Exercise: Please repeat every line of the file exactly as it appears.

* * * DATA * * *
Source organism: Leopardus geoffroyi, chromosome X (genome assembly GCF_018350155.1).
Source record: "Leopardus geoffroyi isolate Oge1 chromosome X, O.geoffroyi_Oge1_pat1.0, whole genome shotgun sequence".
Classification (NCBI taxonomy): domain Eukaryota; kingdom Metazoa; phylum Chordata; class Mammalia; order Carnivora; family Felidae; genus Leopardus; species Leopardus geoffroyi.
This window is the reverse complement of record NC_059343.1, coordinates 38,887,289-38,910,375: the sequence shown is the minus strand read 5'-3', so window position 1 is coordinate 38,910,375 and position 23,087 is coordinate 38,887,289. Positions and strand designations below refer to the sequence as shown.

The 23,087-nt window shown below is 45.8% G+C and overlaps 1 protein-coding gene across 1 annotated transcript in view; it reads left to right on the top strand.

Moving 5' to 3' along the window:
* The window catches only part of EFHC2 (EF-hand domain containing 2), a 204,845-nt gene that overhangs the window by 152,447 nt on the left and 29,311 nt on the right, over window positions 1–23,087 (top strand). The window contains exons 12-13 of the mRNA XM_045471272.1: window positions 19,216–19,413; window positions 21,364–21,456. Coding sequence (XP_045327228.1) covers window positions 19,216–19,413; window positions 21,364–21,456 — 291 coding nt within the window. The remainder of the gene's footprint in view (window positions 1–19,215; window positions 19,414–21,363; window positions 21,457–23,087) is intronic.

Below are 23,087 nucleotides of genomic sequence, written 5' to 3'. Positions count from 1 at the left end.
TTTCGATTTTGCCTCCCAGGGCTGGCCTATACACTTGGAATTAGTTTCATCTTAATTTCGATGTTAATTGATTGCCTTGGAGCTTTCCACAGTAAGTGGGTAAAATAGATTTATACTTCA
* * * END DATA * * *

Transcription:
Source organism: Leopardus geoffroyi, chromosome X (genome assembly GCF_018350155.1).
Source record: "Leopardus geoffroyi isolate Oge1 chromosome X, O.geoffroyi_Oge1_pat1.0, whole genome shotgun sequence".
Classification (NCBI taxonomy): domain Eukaryota; kingdom Metazoa; phylum Chordata; class Mammalia; order Carnivora; family Felidae; genus Leopardus; species Leopardus geoffroyi.
This window is the reverse complement of record NC_059343.1, coordinates 38,887,289-38,910,375: the sequence shown is the minus strand read 5'-3', so window position 1 is coordinate 38,910,375 and position 23,087 is coordinate 38,887,289. Positions and strand designations below refer to the sequence as shown.

The 23,087-nt window shown below is 45.8% G+C and overlaps 1 protein-coding gene across 1 annotated transcript in view; it reads left to right on the top strand.

Moving 5' to 3' along the window:
* The window catches only part of EFHC2 (EF-hand domain containing 2), a 204,845-nt gene that overhangs the window by 152,447 nt on the left and 29,311 nt on the right, over window positions 1–23,087 (top strand). The window contains exons 12-13 of the mRNA XM_045471272.1: window positions 19,216–19,413; window positions 21,364–21,456. Coding sequence (XP_045327228.1) covers window positions 19,216–19,413; window positions 21,364–21,456 — 291 coding nt within the window. The remainder of the gene's footprint in view (window positions 1–19,215; window positions 19,414–21,363; window positions 21,457–23,087) is intronic.

Below are 23,087 nucleotides of genomic sequence, written 5' to 3'. Positions count from 1 at the left end.
TTTCGATTTTGCCTCCCAGGGCTGGCCTATACACTTGGAATTAGTTTCATCTTAATTTCGATGTTAATTGATTGCCTTGGAGCTTTCCACAGTAAGTGGGTAAAATAGATTTATACTTCA